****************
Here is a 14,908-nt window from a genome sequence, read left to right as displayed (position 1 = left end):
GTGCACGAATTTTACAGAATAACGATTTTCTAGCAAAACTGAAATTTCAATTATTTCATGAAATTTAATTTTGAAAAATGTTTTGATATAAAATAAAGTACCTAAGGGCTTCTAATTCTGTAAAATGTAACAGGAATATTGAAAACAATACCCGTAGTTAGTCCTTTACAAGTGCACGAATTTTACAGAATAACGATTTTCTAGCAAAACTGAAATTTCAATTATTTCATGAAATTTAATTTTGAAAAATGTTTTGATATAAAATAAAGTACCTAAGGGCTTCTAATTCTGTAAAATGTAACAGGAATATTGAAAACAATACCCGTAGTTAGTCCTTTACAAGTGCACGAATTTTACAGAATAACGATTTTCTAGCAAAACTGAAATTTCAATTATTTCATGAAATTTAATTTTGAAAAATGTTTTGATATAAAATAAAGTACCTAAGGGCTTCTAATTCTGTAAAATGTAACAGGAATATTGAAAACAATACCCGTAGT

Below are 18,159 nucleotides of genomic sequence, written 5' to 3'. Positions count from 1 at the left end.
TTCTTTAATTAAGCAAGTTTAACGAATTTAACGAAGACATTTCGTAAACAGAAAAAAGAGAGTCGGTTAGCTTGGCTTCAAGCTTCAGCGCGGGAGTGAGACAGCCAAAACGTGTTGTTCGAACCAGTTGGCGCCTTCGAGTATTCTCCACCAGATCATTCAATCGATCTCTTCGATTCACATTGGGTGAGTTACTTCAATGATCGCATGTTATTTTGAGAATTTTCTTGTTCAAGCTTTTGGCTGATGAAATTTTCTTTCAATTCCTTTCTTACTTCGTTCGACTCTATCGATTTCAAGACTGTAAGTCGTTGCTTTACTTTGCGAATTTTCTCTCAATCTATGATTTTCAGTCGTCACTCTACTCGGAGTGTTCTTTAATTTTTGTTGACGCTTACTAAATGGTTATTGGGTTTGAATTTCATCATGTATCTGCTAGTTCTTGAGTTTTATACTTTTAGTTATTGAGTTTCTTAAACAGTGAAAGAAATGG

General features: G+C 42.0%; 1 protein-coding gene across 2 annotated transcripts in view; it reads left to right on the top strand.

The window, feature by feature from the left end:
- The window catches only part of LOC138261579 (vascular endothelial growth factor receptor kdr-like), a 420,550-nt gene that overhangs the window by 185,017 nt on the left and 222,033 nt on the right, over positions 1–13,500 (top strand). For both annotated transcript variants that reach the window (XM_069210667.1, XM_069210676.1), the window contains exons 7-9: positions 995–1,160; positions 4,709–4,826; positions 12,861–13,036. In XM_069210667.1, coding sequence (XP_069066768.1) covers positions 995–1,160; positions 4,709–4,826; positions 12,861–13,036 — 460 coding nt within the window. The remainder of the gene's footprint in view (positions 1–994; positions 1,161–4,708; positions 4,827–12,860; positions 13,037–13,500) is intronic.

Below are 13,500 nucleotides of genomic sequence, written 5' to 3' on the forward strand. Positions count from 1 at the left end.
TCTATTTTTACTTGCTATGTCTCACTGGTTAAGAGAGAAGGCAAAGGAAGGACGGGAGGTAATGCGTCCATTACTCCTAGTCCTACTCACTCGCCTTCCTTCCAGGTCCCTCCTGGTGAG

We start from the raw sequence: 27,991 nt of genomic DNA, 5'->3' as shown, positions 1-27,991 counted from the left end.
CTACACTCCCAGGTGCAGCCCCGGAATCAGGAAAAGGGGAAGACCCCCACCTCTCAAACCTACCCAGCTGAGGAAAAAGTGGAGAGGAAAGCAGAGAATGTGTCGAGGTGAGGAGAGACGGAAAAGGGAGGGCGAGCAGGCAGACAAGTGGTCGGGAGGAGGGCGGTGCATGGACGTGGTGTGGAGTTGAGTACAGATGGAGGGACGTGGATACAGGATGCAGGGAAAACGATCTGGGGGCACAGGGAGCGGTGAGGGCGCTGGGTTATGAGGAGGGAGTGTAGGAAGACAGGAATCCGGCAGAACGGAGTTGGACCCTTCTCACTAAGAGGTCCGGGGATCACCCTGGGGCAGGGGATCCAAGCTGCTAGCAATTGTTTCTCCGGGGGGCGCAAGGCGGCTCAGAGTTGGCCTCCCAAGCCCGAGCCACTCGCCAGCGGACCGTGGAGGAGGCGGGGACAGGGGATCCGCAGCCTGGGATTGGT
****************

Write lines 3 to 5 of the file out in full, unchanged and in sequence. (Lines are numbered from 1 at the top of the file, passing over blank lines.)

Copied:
Below are 18,159 nucleotides of genomic sequence, written 5' to 3'. Positions count from 1 at the left end.
TTCTTTAATTAAGCAAGTTTAACGAATTTAACGAAGACATTTCGTAAACAGAAAAAAGAGAGTCGGTTAGCTTGGCTTCAAGCTTCAGCGCGGGAGTGAGACAGCCAAAACGTGTTGTTCGAACCAGTTGGCGCCTTCGAGTATTCTCCACCAGATCATTCAATCGATCTCTTCGATTCACATTGGGTGAGTTACTTCAATGATCGCATGTTATTTTGAGAATTTTCTTGTTCAAGCTTTTGGCTGATGAAATTTTCTTTCAATTCCTTTCTTACTTCGTTCGACTCTATCGATTTCAAGACTGTAAGTCGTTGCTTTACTTTGCGAATTTTCTCTCAATCTATGATTTTCAGTCGTCACTCTACTCGGAGTGTTCTTTAATTTTTGTTGACGCTTACTAAATGGTTATTGGGTTTGAATTTCATCATGTATCTGCTAGTTCTTGAGTTTTATACTTTTAGTTATTGAGTTTCTTAAACAGTGAAAGAAATGG

General features: G+C 42.0%; 1 protein-coding gene across 2 annotated transcripts in view; it reads left to right on the top strand.